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U.S. Marine Corps Forces, Pacific

In Any Clime and Place

Philippines, U.S. begin Balikatan 2017 with Opening Ceremony

By U.S. Air Force Senior AIrman Corey Pettis | U.S. Marine Corps Forces, Pacific | May 8, 2017


Government officials and senior military leaders of the U.S. and the Republic of the Philippines announced the opening of Balikatan 33-2017, May 8.

Balikatan 2017 is the 33rd iteration of the annual U.S.-Philippine bilateral military exercise taking place May 8-19. It is focused on a variety of missions, including humanitarian assistance and disaster relief, counterterrorism, and other combined military operations. This year, the Philippines and the United States will also work alongside multinational forces from the Australian Defence Force and the Japan Self-Defense Forces in all major training events.

“We are here today to open a key bilateral engagement between the U.S. and the Philippines that addresses global challenges,” said Sung Y. Kim, U.S. Ambassador to the Philippines. “We recognize the need to work together to overcome the daunting challenges posed by international terror networks, and also understand that bilateral disaster response training can help save lives and help rebuild devastated communities.”

This exercise will demonstrate cooperation between the Armed Forces of the Philippines (AFP) and the U.S. as the two militaries train and share information to improve their ability to coordinate a bilateral response to natural disasters and terrorism.

“The AFP-U.S. Balikatan exercises have been an avenue for us to enhance the cooperation between our military forces,” said Armed Forces of the Philippines Gen. Eduardo M. Año, Chief of Staff, Armed Forces of the Philippines. “Through continuous training and learning, we have mutually developed our teamwork. These annual exercises have also provided us the opportunity to test and validate our force interoperability.” 

Approximately 5,500 U.S. and AFP forces will be conducting a series of humanitarian civic assistance to improve U.S.-Philippine interoperability. During these events, Philippine and U.S. service members will conduct multiple engineering civic assistance projects in communities on Panay, Leyte and Samar.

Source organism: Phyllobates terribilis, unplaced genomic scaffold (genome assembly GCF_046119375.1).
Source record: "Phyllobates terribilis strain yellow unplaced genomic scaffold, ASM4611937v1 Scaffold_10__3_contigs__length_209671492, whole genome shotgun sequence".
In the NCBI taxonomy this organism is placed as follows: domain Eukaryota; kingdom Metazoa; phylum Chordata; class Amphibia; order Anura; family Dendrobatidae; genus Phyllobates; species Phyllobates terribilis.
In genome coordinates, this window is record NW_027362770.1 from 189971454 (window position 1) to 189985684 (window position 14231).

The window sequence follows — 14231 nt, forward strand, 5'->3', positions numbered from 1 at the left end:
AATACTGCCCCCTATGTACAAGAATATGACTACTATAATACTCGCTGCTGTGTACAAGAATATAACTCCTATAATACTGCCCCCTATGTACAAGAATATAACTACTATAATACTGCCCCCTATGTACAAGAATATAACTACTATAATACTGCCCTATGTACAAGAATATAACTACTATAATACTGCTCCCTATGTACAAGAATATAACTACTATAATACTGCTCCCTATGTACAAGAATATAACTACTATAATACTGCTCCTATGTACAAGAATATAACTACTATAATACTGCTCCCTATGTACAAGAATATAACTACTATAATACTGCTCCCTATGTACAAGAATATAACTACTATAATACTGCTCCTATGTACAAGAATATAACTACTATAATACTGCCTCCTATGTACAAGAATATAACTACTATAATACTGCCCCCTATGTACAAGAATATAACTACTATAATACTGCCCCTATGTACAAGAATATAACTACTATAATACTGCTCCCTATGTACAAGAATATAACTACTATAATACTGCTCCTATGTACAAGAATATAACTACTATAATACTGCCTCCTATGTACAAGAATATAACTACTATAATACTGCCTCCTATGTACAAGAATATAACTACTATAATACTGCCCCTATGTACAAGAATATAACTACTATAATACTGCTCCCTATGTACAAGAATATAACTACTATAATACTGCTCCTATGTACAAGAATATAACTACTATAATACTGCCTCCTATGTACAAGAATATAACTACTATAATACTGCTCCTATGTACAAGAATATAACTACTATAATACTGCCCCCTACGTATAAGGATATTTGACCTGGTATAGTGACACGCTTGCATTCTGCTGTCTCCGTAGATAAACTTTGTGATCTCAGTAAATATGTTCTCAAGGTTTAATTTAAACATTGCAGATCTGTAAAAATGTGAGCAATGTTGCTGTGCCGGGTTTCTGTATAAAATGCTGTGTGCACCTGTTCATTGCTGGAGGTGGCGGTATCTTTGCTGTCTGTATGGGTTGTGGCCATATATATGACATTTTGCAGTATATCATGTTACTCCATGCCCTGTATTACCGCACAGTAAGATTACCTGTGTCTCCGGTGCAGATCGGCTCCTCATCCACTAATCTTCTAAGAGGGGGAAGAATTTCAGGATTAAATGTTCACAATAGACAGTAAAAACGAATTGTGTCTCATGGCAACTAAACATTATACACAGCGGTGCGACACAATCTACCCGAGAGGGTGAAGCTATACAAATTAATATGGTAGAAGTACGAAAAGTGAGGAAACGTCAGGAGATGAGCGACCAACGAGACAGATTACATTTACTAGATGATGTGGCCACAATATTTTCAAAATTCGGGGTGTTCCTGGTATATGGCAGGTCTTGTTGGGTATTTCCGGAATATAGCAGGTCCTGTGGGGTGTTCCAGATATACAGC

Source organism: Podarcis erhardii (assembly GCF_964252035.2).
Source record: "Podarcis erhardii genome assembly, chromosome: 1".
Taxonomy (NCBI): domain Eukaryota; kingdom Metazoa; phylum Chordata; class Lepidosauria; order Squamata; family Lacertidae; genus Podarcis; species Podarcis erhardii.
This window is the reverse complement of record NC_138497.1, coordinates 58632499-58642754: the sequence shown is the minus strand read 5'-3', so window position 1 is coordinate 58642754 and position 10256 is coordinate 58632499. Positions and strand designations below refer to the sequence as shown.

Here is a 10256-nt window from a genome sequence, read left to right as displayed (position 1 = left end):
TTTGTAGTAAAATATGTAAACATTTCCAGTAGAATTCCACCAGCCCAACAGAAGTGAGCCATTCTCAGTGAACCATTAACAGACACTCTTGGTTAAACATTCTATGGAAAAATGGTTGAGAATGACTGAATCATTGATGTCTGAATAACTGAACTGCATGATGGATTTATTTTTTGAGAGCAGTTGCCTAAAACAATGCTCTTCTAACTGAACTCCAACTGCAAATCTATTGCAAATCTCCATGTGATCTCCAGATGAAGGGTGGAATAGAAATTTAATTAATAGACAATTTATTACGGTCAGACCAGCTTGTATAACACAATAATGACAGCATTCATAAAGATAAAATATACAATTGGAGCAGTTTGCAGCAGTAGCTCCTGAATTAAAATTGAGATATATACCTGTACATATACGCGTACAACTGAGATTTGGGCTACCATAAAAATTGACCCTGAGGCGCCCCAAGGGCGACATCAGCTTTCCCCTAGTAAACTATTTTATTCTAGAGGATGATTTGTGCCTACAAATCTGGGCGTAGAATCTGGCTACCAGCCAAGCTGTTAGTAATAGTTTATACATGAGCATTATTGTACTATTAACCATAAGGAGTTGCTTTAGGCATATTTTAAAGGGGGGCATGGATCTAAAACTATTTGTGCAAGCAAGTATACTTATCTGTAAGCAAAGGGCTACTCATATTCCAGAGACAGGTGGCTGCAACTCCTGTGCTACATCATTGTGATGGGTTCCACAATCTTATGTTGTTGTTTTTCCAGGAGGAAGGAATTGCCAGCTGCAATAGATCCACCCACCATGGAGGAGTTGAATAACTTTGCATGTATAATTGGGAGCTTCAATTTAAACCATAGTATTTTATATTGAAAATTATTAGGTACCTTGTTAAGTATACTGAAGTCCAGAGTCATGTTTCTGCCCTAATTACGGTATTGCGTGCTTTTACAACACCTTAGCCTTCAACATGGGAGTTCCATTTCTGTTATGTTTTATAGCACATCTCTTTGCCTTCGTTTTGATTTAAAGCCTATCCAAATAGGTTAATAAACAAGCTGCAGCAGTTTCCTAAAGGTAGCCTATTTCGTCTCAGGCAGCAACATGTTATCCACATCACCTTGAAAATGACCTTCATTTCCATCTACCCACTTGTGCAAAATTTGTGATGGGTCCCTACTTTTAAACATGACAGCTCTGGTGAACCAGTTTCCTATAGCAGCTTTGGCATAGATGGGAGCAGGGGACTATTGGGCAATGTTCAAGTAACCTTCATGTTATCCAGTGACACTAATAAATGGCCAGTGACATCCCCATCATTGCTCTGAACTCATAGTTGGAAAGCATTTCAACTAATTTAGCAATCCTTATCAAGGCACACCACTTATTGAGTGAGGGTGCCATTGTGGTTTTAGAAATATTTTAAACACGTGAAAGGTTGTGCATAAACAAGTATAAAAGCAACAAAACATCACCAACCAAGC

Additionally, more than 16 local community-based health professionals will contribute to the cooperative health engagements associated with the HCA activities, while civil military activities from the sea and bilateral service interoperability events will be conducted at Fort Magsaysay, Clark Air Base, and other AFP installations in Luzon.

“Balikatan literally means shoulder-to-shoulder, but it can also be used to denote the partnership between mutually supportive entities that share a common goal,” Año said. “The alliance between the Philippines and the United States traces its roots back to the era of our forefathers and has withstood the test of time.”

The Philippines and U.S. have been treaty allies, and longstanding defense cooperation partners, dating back to their Mutual Defense Treaty of 1951.

“Throughout the course of history, countless accounts of sacrifices and heroism have been shared by our nation’s militaries,” Año said. “From World War II, to the Korean and Vietnam wars, up to our current global fight against terrorism, our armed forces have continuously shared ordeals that have strengthened our bond.”

By training together the U.S. military and AFP build upon shared tactics, techniques, and procedures that enhance readiness and response capabilities during real-world challenges.

“No nation can face today’s challenges alone,” Kim said. “Whether a natural disaster ravages the world, or a man-made crisis shocks a community, our two militaries can deliver much stronger responses together. The lessons we take from Balikatan this year will allow us to respond together to the next disaster more quickly and more effectively.”